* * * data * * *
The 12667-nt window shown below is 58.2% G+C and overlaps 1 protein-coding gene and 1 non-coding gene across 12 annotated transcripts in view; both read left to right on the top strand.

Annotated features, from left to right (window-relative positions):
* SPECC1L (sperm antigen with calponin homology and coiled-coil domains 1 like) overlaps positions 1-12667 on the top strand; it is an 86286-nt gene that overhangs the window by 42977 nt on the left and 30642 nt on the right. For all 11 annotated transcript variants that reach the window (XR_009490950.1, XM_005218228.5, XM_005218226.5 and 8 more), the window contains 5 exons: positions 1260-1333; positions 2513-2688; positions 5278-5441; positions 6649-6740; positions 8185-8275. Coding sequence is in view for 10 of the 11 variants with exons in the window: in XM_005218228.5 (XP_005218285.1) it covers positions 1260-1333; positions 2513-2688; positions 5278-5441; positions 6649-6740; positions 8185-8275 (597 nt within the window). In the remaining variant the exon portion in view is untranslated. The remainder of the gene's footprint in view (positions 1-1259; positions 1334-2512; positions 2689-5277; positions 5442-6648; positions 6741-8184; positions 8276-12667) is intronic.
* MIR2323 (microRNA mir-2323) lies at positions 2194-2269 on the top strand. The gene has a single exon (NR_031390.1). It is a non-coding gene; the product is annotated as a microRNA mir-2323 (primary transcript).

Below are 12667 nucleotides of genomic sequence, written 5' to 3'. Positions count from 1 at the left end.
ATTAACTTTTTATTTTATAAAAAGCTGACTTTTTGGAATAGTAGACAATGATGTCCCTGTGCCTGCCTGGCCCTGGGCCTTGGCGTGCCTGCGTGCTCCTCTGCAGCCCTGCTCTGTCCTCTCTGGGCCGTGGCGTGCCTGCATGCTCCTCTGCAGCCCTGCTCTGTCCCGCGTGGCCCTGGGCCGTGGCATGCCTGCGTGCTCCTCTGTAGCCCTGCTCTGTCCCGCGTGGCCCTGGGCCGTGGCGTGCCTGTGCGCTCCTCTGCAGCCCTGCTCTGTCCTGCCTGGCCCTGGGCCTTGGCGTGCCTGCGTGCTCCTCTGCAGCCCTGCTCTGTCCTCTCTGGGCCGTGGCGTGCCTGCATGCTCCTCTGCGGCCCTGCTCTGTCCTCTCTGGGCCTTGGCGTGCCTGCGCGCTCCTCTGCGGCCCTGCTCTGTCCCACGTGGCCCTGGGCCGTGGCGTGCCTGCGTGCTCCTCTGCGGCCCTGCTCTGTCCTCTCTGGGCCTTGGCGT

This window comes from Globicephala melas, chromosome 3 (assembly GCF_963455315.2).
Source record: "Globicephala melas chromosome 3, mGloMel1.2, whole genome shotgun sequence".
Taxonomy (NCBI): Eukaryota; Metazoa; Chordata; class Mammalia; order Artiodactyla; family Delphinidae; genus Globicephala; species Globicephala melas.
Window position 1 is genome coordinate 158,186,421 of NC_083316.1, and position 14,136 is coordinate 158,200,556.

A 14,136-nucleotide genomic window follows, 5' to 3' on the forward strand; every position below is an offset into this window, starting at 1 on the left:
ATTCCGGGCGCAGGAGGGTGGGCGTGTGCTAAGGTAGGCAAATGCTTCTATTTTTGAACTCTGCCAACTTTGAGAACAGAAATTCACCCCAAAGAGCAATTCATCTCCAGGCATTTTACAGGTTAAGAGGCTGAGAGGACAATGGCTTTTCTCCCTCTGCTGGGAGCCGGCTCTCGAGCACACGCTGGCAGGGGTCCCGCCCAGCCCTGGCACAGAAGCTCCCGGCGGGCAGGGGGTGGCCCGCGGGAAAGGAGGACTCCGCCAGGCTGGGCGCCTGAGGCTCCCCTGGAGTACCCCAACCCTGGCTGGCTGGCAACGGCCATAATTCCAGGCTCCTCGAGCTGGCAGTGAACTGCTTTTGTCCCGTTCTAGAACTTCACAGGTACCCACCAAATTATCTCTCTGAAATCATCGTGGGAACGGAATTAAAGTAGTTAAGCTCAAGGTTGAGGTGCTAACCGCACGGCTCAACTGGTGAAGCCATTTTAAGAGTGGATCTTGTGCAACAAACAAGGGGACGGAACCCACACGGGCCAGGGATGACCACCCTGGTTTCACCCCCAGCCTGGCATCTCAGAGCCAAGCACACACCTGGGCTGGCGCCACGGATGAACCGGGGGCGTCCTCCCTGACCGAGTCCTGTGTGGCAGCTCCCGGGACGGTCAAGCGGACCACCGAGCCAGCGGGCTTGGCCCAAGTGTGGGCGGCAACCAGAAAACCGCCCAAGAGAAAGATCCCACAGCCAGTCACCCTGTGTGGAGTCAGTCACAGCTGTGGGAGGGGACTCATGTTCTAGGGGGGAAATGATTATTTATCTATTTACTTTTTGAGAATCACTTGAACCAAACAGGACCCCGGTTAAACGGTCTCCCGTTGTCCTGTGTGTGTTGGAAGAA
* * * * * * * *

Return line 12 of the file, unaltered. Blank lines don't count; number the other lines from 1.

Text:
ATTCCGGGCGCAGGAGGGTGGGCGTGTGCTAAGGTAGGCAAATGCTTCTATTTTTGAACTCTGCCAACTTTGAGAACAGAAATTCACCCCAAAGAGCAATTCATCTCCAGGCATTTTACAGGTTAAGAGGCTGAGAGGACAATGGCTTTTCTCCCTCTGCTGGGAGCCGGCTCTCGAGCACACGCTGGCAGGGGTCCCGCCCAGCCCTGGCACAGAAGCTCCCGGCGGGCAGGGGGTGGCCCGCGGGAAAGGAGGACTCCGCCAGGCTGGGCGCCTGAGGCTCCCCTGGAGTACCCCAACCCTGGCTGGCTGGCAACGGCCATAATTCCAGGCTCCTCGAGCTGGCAGTGAACTGCTTTTGTCCCGTTCTAGAACTTCACAGGTACCCACCAAATTATCTCTCTGAAATCATCGTGGGAACGGAATTAAAGTAGTTAAGCTCAAGGTTGAGGTGCTAACCGCACGGCTCAACTGGTGAAGCCATTTTAAGAGTGGATCTTGTGCAACAAACAAGGGGACGGAACCCACACGGGCCAGGGATGACCACCCTGGTTTCACCCCCAGCCTGGCATCTCAGAGCCAAGCACACACCTGGGCTGGCGCCACGGATGAACCGGGGGCGTCCTCCCTGACCGAGTCCTGTGTGGCAGCTCCCGGGACGGTCAAGCGGACCACCGAGCCAGCGGGCTTGGCCCAAGTGTGGGCGGCAACCAGAAAACCGCCCAAGAGAAAGATCCCACAGCCAGTCACCCTGTGTGGAGTCAGTCACAGCTGTGGGAGGGGACTCATGTTCTAGGGGGGAAATGATTATTTATCTATTTACTTTTTGAGAATCACTTGAACCAAACAGGACCCCGGTTAAACGGTCTCCCGTTGTCCTGTGTGTGTTGGAAGAA